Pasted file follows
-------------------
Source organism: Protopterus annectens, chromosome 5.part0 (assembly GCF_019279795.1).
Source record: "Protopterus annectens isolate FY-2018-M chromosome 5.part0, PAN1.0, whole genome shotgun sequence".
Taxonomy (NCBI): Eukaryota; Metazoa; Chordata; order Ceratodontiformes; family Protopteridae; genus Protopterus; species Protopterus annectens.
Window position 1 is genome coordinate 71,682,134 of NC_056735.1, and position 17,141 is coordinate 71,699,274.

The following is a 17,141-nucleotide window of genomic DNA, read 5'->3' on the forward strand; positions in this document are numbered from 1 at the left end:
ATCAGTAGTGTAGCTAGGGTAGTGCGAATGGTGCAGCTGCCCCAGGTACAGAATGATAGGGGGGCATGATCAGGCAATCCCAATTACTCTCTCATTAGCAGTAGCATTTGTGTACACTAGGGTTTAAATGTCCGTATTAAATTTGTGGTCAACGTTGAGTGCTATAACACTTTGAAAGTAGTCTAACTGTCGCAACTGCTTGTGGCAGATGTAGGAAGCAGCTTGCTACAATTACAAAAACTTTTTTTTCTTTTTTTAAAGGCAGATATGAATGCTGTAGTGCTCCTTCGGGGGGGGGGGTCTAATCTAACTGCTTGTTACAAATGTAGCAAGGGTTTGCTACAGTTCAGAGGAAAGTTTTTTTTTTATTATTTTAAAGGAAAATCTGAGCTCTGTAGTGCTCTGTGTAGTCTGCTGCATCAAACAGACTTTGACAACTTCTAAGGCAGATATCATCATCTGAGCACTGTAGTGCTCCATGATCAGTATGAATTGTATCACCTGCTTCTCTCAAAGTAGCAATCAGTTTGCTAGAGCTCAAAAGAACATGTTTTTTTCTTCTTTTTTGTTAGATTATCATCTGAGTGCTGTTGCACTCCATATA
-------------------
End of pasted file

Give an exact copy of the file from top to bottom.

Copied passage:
Source organism: Protopterus annectens, chromosome 5.part0 (assembly GCF_019279795.1).
Source record: "Protopterus annectens isolate FY-2018-M chromosome 5.part0, PAN1.0, whole genome shotgun sequence".
Taxonomy (NCBI): Eukaryota; Metazoa; Chordata; order Ceratodontiformes; family Protopteridae; genus Protopterus; species Protopterus annectens.
Window position 1 is genome coordinate 71,682,134 of NC_056735.1, and position 17,141 is coordinate 71,699,274.

The following is a 17,141-nucleotide window of genomic DNA, read 5'->3' on the forward strand; positions in this document are numbered from 1 at the left end:
ATCAGTAGTGTAGCTAGGGTAGTGCGAATGGTGCAGCTGCCCCAGGTACAGAATGATAGGGGGGCATGATCAGGCAATCCCAATTACTCTCTCATTAGCAGTAGCATTTGTGTACACTAGGGTTTAAATGTCCGTATTAAATTTGTGGTCAACGTTGAGTGCTATAACACTTTGAAAGTAGTCTAACTGTCGCAACTGCTTGTGGCAGATGTAGGAAGCAGCTTGCTACAATTACAAAAACTTTTTTTTCTTTTTTTAAAGGCAGATATGAATGCTGTAGTGCTCCTTCGGGGGGGGGGGTCTAATCTAACTGCTTGTTACAAATGTAGCAAGGGTTTGCTACAGTTCAGAGGAAAGTTTTTTTTTTATTATTTTAAAGGAAAATCTGAGCTCTGTAGTGCTCTGTGTAGTCTGCTGCATCAAACAGACTTTGACAACTTCTAAGGCAGATATCATCATCTGAGCACTGTAGTGCTCCATGATCAGTATGAATTGTATCACCTGCTTCTCTCAAAGTAGCAATCAGTTTGCTAGAGCTCAAAAGAACATGTTTTTTTCTTCTTTTTTGTTAGATTATCATCTGAGTGCTGTTGCACTCCATATA